It’s that time of the year in the Gregorian calendar when we resort to retrospection and the construction of cycles in order to get up, dust off and start anew. I sat down and looked at my calendar, journals, bookmarks, lesson plans, tweets, emails and digital notes. This Winter Solstice list comprises, in no particular order, 21 pieces that held me together through this year of falling apart. It’s an odd list, both in that 21 is an odd number and in that its contents are unusual: they are texts that made me want to write; collective actions that made me think not all is yet lost to the propaganda of the individual; grassroots efforts that invested in livelihood when all odds were against life; images that touched my heart; words that caressed me; feelings that set my brain on fire.
To toil within or rail against the field of representation is already to be enmeshed in the aesthetic, for it is by way of the aesthetic that the ontological ground on which we are said to stand becomes experience.1
This is arguably the most important and most difficult text of 2021 on aesthetics, signaling a new direction for “toiling within” or “railing against” a discourse enmeshed in the histories and lives of fascism and tyranny worldwide. As one of the remaining fans of free and public Zoom webinars, last October I tuned into an event on aesthetics organized by The Sojourner Project, a mobile Black Studies academy initiated by the Practicing Refusal Collective (formed in 2015 by Professors Tina Campt and Saidiya Hartman), featuring the authors and members of The Otolith Group, Anjalika Sagar and Kodwo Eshun. At the end of the conversation, Eshun described this writing in words I could not type fast enough to capture verbatim, but here is what I remember: “I think of Denise and Rizvana’s work as treating philosophy like an unexploded bomb – an explosive with many intricate parts which you need to dismantle with extreme caution and extreme care.”2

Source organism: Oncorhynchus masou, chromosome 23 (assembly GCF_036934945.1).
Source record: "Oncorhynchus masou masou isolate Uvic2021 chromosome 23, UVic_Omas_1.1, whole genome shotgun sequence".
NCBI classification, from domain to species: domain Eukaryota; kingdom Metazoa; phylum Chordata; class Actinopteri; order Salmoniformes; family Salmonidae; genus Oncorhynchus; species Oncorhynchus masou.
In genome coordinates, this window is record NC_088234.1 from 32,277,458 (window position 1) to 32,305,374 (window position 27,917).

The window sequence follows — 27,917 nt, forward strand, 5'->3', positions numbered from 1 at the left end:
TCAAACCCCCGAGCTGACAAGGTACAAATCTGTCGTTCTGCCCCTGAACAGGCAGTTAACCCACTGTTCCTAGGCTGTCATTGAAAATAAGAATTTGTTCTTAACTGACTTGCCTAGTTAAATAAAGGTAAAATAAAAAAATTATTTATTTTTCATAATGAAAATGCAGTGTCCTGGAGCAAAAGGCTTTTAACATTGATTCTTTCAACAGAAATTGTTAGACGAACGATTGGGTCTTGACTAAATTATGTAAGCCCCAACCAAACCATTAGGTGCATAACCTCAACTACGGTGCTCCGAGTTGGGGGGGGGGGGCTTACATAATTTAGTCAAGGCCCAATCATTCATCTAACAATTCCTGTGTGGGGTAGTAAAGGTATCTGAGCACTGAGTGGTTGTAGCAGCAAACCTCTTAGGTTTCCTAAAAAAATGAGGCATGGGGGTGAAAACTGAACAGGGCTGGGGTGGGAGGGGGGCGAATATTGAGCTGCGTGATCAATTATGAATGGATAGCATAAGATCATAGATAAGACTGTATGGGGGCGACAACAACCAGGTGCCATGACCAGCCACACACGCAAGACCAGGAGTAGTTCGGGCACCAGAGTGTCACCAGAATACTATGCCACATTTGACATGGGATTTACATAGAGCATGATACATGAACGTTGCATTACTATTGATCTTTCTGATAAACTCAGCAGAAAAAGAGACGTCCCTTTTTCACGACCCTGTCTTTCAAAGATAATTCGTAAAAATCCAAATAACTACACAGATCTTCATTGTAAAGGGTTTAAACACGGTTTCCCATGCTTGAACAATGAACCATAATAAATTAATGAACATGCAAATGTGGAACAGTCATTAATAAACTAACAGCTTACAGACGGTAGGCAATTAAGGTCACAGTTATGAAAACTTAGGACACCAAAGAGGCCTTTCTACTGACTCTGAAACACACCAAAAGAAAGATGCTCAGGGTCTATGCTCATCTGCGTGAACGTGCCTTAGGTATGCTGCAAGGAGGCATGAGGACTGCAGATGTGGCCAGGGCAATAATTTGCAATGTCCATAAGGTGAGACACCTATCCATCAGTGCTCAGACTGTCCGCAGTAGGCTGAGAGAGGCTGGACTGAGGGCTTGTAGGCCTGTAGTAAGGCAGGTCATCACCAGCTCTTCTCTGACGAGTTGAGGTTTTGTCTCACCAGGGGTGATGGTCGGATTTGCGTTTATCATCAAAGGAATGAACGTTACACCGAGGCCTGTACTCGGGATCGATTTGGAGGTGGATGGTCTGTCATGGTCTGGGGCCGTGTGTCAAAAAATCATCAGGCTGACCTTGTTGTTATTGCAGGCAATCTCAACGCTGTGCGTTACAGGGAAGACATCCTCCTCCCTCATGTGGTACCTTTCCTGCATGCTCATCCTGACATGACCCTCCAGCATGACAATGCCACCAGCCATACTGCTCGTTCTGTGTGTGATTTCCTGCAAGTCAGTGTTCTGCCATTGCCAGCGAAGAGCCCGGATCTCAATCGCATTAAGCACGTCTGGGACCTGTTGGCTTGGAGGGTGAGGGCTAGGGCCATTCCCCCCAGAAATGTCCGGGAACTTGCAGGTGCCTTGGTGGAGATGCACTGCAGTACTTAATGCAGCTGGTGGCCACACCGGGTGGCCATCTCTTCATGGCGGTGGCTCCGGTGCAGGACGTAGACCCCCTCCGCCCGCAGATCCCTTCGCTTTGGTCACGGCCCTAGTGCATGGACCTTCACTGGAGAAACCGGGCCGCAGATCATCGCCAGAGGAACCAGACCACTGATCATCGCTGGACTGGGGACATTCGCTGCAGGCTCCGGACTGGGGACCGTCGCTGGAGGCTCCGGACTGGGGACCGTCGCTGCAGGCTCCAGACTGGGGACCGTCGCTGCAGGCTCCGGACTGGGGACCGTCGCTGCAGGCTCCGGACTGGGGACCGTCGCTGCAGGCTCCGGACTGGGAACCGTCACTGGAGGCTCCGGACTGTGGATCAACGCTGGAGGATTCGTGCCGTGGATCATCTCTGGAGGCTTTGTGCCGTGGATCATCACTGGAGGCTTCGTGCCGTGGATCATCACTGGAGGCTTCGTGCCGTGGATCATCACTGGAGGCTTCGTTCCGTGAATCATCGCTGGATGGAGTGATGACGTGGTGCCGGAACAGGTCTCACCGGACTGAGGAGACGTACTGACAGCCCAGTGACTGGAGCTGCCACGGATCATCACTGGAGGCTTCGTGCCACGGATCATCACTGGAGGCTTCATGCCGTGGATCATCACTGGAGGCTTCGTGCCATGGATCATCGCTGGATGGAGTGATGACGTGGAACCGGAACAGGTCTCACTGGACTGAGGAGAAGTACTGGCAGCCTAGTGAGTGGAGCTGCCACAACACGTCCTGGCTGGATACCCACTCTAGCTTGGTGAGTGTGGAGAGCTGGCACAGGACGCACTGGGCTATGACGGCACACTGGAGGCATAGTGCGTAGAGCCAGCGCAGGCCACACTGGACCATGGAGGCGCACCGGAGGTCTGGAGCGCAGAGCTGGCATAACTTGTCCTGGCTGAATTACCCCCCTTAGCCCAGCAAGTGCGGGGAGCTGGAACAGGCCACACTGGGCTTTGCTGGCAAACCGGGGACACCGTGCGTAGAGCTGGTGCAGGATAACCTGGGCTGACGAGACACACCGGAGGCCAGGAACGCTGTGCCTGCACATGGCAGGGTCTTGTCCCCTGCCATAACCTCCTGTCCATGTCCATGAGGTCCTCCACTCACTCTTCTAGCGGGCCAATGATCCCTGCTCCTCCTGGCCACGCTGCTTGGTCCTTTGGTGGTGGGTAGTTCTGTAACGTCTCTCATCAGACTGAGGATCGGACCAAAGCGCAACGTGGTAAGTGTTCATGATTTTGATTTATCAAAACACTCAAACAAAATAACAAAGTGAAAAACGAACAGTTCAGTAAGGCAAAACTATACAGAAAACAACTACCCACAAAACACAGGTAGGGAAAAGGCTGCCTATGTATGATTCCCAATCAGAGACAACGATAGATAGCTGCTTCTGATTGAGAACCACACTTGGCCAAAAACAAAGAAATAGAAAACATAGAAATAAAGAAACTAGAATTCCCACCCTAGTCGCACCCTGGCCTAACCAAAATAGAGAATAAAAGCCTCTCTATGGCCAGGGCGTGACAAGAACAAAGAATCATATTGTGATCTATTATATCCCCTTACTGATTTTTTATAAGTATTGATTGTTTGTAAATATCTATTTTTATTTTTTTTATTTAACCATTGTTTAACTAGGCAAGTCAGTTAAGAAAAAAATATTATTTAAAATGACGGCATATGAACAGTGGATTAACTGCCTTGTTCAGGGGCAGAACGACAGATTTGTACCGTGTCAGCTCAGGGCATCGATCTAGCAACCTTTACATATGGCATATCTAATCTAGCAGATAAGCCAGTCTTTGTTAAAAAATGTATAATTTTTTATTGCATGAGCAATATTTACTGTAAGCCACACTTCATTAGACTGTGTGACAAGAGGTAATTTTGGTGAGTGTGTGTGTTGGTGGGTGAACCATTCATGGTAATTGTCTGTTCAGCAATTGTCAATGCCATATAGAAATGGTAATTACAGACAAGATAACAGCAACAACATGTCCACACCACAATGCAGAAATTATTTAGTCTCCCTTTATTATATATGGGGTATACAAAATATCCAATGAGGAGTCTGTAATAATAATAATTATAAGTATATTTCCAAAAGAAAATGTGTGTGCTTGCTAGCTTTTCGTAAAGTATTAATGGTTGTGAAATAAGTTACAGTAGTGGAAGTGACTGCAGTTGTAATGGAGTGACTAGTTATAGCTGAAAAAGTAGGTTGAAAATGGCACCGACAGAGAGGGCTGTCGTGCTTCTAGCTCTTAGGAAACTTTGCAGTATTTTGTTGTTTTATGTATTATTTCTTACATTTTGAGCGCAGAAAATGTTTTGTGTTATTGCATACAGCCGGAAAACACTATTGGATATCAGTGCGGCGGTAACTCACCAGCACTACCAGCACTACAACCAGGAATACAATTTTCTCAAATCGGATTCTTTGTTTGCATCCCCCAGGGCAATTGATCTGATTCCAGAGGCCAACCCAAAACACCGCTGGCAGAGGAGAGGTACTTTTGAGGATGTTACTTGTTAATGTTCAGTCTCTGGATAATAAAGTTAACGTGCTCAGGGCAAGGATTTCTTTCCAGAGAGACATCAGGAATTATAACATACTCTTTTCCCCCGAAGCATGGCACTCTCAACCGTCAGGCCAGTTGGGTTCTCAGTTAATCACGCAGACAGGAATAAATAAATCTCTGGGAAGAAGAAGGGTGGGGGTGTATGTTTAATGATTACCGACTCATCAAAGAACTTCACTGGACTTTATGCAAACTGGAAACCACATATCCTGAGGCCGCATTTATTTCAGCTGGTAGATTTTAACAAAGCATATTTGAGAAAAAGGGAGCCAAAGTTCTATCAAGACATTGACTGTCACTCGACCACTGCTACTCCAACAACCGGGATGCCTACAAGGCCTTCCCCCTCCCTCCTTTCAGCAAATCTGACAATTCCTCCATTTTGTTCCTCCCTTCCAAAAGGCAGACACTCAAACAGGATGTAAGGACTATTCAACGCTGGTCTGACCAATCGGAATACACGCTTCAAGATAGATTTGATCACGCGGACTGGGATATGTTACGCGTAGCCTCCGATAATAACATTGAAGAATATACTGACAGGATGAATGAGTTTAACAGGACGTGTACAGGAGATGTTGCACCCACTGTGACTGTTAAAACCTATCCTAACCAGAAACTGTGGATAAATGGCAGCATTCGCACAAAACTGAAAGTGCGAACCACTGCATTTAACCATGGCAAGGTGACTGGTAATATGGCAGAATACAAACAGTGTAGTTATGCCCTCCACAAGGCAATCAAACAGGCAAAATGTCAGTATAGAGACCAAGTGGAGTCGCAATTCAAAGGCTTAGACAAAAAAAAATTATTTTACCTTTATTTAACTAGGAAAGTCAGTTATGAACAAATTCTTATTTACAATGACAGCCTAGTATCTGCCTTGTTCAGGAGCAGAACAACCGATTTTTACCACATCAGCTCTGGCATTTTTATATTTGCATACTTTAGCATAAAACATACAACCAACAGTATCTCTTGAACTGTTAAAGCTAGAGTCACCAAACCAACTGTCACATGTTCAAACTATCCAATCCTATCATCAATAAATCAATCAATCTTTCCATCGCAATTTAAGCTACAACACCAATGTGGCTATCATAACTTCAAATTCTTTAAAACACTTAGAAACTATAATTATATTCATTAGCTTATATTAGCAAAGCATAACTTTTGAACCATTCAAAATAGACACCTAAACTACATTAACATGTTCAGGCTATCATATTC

A busy schedule and increasing social anxiety compounded by the unease of Q&As under COVID-19 was enough to convince me to watch this work online, despite having the choice to go back to my beloved blackbox of REDCAT Theater in Los Angeles. Curated by Bérénice Reynaud and Eduardo Thomas, the program included two of Aivazian’s recent works, including All of Your Stars Are but Dust on My Shoes (2021) – a heart-wrenching tale of light and darkness told through the subtle rearrangement of the empire’s narrative elements.
A long scrolling list of art and cultural workers endorsed a letter that unabashedly states: “Israeli apartheid is sustained by international complicity, it is our collective responsibility to redress this harm.” Signing such petitions might be a small gesture far from a real commitment to materially redress harm, but browsing through the list makes it apparent that even in 2021, the symbolic realm has a differently palpable weight when it comes to the question of Palestine. You can still add your name here.